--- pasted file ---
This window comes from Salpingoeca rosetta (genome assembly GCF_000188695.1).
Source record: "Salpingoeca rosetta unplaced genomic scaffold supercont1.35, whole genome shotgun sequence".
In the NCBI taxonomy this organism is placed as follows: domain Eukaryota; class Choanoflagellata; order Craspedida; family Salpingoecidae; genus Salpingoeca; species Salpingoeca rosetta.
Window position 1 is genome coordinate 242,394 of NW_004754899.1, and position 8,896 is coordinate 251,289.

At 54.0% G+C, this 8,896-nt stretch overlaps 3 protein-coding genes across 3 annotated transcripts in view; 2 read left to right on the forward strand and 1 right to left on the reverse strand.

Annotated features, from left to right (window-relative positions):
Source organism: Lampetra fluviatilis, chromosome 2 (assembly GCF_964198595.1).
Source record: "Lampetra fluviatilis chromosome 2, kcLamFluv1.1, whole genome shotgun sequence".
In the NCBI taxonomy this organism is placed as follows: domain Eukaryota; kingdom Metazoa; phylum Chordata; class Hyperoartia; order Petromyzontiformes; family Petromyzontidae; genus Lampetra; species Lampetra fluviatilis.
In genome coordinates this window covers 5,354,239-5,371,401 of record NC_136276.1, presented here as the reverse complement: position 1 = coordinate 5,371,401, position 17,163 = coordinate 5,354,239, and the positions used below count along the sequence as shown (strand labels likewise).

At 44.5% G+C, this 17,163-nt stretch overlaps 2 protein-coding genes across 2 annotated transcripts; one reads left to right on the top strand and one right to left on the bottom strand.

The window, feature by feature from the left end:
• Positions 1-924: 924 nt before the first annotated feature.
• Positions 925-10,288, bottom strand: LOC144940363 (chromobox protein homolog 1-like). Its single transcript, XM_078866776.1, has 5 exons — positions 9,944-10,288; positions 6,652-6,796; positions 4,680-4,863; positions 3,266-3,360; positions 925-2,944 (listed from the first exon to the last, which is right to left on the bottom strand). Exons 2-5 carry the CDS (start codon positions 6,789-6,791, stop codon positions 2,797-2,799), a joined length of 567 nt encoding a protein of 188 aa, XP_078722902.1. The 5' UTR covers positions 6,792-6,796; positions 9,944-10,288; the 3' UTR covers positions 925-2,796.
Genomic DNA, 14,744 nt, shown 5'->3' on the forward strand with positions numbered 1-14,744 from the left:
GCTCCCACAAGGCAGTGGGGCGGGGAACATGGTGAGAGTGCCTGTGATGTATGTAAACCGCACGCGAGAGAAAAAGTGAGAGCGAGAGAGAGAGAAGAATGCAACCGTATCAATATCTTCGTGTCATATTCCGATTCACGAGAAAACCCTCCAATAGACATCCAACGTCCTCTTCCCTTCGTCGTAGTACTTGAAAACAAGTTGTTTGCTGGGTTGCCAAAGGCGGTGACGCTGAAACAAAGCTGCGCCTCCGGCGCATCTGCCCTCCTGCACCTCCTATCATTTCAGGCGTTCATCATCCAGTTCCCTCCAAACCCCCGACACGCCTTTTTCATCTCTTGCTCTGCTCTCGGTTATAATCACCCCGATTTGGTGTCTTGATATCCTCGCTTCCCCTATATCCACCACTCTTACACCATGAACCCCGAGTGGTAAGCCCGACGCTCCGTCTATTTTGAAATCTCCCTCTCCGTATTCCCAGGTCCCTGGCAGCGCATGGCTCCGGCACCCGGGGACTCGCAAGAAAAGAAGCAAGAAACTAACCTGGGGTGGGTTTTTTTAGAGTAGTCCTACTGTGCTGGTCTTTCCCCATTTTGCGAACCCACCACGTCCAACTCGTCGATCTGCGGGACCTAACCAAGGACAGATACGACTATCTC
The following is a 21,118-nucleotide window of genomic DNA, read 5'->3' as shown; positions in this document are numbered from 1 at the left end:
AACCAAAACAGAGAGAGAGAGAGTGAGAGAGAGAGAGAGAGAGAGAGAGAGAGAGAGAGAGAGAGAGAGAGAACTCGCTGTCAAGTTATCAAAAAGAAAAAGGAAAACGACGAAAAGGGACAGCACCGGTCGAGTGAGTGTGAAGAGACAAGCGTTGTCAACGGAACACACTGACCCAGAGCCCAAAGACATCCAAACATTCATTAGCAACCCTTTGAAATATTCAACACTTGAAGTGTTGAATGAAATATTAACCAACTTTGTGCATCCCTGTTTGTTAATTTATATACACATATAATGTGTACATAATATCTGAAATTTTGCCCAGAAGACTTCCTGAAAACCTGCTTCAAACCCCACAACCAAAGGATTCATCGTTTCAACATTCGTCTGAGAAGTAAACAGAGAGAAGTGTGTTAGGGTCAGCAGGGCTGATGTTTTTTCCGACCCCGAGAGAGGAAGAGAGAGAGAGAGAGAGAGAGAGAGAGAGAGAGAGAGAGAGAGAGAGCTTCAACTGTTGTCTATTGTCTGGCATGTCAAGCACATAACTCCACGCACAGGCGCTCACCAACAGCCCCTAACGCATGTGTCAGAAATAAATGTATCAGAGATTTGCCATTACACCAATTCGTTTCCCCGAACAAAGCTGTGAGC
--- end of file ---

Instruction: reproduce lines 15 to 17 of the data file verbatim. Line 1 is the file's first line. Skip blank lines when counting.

Genomic DNA, 14,744 nt, shown 5'->3' on the forward strand with positions numbered 1-14,744 from the left:
GCTCCCACAAGGCAGTGGGGCGGGGAACATGGTGAGAGTGCCTGTGATGTATGTAAACCGCACGCGAGAGAAAAAGTGAGAGCGAGAGAGAGAGAAGAATGCAACCGTATCAATATCTTCGTGTCATATTCCGATTCACGAGAAAACCCTCCAATAGACATCCAACGTCCTCTTCCCTTCGTCGTAGTACTTGAAAACAAGTTGTTTGCTGGGTTGCCAAAGGCGGTGACGCTGAAACAAAGCTGCGCCTCCGGCGCATCTGCCCTCCTGCACCTCCTATCATTTCAGGCGTTCATCATCCAGTTCCCTCCAAACCCCCGACACGCCTTTTTCATCTCTTGCTCTGCTCTCGGTTATAATCACCCCGATTTGGTGTCTTGATATCCTCGCTTCCCCTATATCCACCACTCTTACACCATGAACCCCGAGTGGTAAGCCCGACGCTCCGTCTATTTTGAAATCTCCCTCTCCGTATTCCCAGGTCCCTGGCAGCGCATGGCTCCGGCACCCGGGGACTCGCAAGAAAAGAAGCAAGAAACTAACCTGGGGTGGGTTTTTTTAGAGTAGTCCTACTGTGCTGGTCTTTCCCCATTTTGCGAACCCACCACGTCCAACTCGTCGATCTGCGGGACCTAACCAAGGACAGATACGACTATCTC
The following is a 21,118-nucleotide window of genomic DNA, read 5'->3' as shown; positions in this document are numbered from 1 at the left end: